Thanks for stopping by to read Inheriting the Hoard: Greg’s Story. My original intent was to find a high-profile “home” for it in some magazine, online site, or television program. But the rejections were starting to pile up for a variety of reasons… “we don’t accept unsolicited material from freelancers“… “it’s a fascinating story but it’s just not for us“… or “thank you for your interest in [fill in the blank]. Please do not respond to this email. We will contact you if your submission is right for our [fill in the blank]. But since Greg and Sidney were so open to sharing their story with me, I decided to go the “self publishing route” to share it with you. Hoarding isn’t just a “hot topic”… it’s a painful reality for those directly affected by it. While there’s no shortage of tv shows highlighting the visual horrors of the hoard and its impact on families, there’s been very little light shed on what happens when hoarders pass away. The whole concept of “inheriting the hoard” serves as a cautionary – and hopefully compassionate tale. My hope (as well as Greg and Sidney’s) is that this article can help start – or advance- a dialogue among hoarders young and old, their children and other relatives, and anyone who might be interested in a peek inside the mindset of hoarders and those who love them. Comments/Feedback are welcome.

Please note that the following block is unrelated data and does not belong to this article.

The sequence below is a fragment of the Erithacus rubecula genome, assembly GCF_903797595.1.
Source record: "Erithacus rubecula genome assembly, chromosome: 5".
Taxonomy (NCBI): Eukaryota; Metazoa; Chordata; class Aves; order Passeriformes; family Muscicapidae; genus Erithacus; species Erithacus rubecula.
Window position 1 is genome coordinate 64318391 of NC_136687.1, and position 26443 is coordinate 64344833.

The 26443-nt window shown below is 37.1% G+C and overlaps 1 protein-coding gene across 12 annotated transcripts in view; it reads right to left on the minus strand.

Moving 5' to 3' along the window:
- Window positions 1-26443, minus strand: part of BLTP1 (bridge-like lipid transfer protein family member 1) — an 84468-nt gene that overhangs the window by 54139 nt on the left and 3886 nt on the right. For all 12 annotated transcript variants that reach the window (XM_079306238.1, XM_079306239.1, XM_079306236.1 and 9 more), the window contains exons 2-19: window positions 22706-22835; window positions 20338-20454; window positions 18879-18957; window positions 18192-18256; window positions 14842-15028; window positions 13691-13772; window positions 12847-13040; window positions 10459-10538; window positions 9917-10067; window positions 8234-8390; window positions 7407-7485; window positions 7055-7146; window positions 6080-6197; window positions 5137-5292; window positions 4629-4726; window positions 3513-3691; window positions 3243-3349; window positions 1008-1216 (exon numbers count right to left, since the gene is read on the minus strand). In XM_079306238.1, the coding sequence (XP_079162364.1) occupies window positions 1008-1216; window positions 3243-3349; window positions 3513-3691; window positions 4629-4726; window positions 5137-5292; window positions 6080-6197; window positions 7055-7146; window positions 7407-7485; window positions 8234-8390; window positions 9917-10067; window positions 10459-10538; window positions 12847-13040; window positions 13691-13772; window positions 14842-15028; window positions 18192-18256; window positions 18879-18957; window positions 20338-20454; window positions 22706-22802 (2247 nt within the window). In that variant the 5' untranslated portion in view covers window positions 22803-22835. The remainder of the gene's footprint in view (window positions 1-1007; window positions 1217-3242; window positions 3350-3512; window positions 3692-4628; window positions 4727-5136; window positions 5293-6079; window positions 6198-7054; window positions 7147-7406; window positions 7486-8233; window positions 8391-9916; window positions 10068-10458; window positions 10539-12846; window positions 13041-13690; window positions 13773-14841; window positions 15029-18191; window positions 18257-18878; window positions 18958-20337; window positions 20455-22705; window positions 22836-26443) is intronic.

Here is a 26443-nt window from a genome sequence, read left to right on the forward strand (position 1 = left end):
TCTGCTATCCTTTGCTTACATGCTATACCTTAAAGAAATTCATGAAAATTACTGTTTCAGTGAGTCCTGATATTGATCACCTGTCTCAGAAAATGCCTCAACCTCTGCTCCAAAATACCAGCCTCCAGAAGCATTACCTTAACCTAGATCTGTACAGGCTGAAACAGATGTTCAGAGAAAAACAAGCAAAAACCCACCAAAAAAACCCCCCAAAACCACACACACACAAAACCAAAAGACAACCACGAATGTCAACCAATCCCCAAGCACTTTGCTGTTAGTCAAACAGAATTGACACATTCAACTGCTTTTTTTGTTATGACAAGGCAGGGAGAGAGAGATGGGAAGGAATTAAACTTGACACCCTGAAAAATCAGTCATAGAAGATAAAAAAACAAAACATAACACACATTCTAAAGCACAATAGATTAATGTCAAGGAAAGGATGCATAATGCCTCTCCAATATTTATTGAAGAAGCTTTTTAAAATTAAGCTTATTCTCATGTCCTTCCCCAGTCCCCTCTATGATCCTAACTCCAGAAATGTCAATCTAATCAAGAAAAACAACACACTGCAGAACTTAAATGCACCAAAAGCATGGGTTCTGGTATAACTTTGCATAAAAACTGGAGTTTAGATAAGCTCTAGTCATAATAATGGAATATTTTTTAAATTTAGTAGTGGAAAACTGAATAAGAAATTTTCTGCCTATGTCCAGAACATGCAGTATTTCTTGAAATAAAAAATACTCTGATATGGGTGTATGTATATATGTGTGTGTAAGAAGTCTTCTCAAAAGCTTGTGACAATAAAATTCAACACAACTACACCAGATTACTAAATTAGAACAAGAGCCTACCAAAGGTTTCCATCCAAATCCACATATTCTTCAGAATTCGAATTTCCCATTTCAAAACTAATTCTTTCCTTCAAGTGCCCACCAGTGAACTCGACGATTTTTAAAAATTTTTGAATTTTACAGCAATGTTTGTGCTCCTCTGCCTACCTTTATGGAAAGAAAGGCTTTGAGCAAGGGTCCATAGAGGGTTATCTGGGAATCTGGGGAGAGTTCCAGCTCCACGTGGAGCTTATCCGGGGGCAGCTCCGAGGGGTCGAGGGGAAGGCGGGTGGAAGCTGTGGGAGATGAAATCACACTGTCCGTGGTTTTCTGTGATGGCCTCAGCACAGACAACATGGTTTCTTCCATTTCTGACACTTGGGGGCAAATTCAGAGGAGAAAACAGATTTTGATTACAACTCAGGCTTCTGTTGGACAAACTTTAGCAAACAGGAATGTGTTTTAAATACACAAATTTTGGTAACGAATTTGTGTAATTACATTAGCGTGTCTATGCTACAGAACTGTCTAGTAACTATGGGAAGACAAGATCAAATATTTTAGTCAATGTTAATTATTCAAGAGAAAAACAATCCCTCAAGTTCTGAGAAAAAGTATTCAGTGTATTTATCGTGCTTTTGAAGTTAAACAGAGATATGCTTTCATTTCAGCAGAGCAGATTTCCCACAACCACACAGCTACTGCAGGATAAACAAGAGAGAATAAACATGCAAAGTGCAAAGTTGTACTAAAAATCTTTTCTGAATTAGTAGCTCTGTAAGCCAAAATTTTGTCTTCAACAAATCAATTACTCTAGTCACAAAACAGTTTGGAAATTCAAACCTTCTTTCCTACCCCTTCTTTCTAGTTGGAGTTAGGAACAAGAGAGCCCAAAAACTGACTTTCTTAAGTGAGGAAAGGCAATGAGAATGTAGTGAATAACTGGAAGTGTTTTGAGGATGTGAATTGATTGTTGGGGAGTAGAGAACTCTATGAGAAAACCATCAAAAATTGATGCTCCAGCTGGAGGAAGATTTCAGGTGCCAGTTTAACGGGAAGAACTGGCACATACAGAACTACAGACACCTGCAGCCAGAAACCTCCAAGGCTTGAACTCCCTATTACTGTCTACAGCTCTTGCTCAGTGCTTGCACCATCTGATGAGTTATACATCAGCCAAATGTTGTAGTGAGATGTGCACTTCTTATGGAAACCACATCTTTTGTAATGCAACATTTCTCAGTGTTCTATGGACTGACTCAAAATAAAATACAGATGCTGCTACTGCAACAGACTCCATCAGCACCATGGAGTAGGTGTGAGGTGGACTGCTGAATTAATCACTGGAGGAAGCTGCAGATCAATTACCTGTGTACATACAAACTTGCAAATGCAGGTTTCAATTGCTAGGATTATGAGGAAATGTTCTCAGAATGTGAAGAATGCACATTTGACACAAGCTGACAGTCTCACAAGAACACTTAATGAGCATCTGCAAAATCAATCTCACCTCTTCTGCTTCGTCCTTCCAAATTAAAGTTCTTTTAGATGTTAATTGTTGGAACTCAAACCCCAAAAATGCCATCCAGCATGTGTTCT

– Hannah R. Buchdahl
p.s. August 2011: I recently met up with Greg and Sidney in Burbank (their home away from the hoarded home) and while they continue to struggle with the hoard and the upheaval its caused in their lives, they are also actively involved in a growing network of support for children of hoarders (especially adult children). Greg’s initial time-line of six months to clean out the hoard and get his life back to “normal” has obviously come and gone. He acknowledges there is still plenty of work to be done.